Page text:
UCL Institute for Environmental Design and Engineering


Course structure and content

Find out about the modules, dissertation and other aspects of UCL's Light and Lighting MSc.

The course lasts one calendar year full-time or two calendar years part-time (flexible-modular) and starts in late September. It is taught through lecture/seminars supplemented by project design work.

To obtain the MSc, all students must successfully complete 120 approaved credits, plus the dissertation. At least 105 of these credits must come from the programme curriculum, including all core modules. To take any other modules, students must obtain advance approval from both the course director and the relevant module director. 


    Compulsory core modules

    Lighting Fundamentals, Term 1

    Acting as a fundamental module, this module is an introduction to the tools of lighting: natural daylight, lighting technologies and the design calculations used. It deals with the human response to lighting, the fundamental definitions of the subject, and lighting engineering calculations (both daylighting and electric lighting).


    Coursework and Exam, 15 credits

    Lighting Applied Calculations, Term 2

    This module takes the mathematical models and physical concepts of illumination and matches them with the reality of the luminous environment. It deals with the application of engineering and mathematical models to the lit environment. 


    Coursework, 15 credits

    Lighting Research, Term 1

    In this module, lighting research results and the resulting theoretical models are introduced to the student in the area of human factors in lighting and illuminating engineering. It introduces research-based results and theoretical model-building in the human response to lighting and lighting engineering calculations.


    Coursework, 15 credits

    Advanced Lighting Design, Terms 1 and 2

    This module aims to produce confident, articulate lighting designers who can demonstrate the ability to use lighting design techniques to produce conceptual lighting designs and luminaire product designs. It consists of a set of focused lighting design projects covering the appraisal of lighting, luminaire (light fitting) design and a major design project covering all the issues involved in the integration of daylighting and electric lighting necessary to produce sustainable lighting designs.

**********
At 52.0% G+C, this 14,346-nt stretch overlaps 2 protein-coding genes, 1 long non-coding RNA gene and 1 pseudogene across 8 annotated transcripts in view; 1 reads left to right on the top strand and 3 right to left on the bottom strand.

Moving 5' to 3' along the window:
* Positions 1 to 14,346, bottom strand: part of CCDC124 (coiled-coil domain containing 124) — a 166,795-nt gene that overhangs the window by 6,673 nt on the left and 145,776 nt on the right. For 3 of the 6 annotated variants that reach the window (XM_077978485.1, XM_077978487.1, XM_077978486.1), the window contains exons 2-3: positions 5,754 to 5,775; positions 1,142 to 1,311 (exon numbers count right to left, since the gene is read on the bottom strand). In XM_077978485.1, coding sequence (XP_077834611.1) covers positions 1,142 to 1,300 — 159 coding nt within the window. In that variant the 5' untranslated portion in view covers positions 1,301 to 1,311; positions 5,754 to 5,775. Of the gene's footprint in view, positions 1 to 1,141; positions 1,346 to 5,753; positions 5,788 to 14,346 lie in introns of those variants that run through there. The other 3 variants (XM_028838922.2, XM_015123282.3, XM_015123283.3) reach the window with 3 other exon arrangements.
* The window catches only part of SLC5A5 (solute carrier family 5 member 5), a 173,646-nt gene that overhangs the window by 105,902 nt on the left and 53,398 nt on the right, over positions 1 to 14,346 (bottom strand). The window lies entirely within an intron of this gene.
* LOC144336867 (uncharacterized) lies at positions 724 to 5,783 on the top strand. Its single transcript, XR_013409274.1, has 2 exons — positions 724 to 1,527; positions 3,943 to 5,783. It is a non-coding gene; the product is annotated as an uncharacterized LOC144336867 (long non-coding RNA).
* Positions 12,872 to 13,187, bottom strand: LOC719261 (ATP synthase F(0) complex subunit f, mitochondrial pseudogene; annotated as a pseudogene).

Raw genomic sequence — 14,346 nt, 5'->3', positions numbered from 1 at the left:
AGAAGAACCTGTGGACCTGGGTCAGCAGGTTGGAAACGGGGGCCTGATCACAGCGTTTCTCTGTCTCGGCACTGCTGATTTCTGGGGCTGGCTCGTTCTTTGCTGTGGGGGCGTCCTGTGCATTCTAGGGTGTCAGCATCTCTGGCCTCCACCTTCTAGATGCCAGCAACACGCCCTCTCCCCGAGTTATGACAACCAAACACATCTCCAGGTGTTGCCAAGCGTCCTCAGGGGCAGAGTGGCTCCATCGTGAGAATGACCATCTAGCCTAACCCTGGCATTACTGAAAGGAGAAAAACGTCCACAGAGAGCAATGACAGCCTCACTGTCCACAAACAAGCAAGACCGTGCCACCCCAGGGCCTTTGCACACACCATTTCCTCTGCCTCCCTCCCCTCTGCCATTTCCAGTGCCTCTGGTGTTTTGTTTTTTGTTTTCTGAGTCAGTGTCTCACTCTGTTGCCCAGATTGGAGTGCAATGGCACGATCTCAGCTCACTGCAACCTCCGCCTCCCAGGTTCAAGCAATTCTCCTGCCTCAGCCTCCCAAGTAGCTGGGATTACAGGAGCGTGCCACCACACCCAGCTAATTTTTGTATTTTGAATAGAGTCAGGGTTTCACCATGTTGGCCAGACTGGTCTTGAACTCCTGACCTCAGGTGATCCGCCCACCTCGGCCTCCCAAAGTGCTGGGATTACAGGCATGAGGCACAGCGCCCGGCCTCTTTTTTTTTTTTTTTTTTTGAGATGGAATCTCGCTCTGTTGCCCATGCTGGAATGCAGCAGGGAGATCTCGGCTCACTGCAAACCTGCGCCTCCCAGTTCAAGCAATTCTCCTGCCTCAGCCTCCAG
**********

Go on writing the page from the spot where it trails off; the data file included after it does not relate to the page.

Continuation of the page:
Group and Individual project work, 30 credits

    Advanced Lighting Control Design, Term 2 

    In this module you will learn how to design a lighting control system to meet people’s needs in different environments and to understand the practical implications and consequences of your design. This is a structured design module in which you will be guided through the relevant theory so that you can make informed lighting control design decisions.


    Coursework and Examination, 15 credits

    The Evolution of Lighting Design, Term 1

    This module will explore the evolution of lighting design and technologies over time, to give you a full understanding of the historical context of current Lighting Design Practice. It will address how design approaches have been influenced by the technology of the time.


    Coursework, 15 credits

    Optional module

    Lighting Practice, Term 1

    This module aims to prepare the future lighting designer for lighting practice by a description of the context in which they will work as well as the constraints on them. It covers material relevant to those who wish to practice as a lighting consultant and the legislative, contractual and the technological constraints which must be met to achieve sustainable lighting solutions.


    Coursework, 15 credits

    Flexible-modular study

    Breakdown of modules for part-time students

    Flexible-modular students take modules as follows:

    First year

    • Lighting Fundamentals
    • Lighting Applied Calculations
    • Advanced Lighting Design

    Second year

    • Lighting Research
    • Evolution of Lighting Design
    • Lighting Practice
    • Advanced Lighting Control Design

    Dissertation, Terms 2 and 3

    The dissertation (60 credits) allows the future lighting specialist to demonstrate a deep understanding of the lighting knowledge base. It involves the preparation and submission of a 10,000-word report on a topic associated with sustainability and light and lighting in the built environment.

    Examples of recent student dissertations
    • Brightness-luminance relationships in real environments
    • The convivial city: towards a strategy for dynamic urban lighting
    • Lighting for ocean liners and city ships of the future A critique of Building Regulations Part L, in relation to lighting
    • The development of a prototype lighting notation system Innovator or imitator: a critical review of Sir John Soane's mastery of daylighting     
    • Re-lighting post-war modern buildings Light, shadow and ambiguity Light in sacred buildings
    • Luminance intensity and distribution of exterior LED screens Whiteness evaluation.
    • Attentional capture in retail Luminous media facades


    The Bartlett plays an active part in lighting research. Recent studies have investigated the human response to light patterns and their importance in lighting design, the development of user-friendly interfaces to sophisticated lighting visualisation software and site-specific studies of urban lighting strategies. Much of the research actively informs the teaching on the course.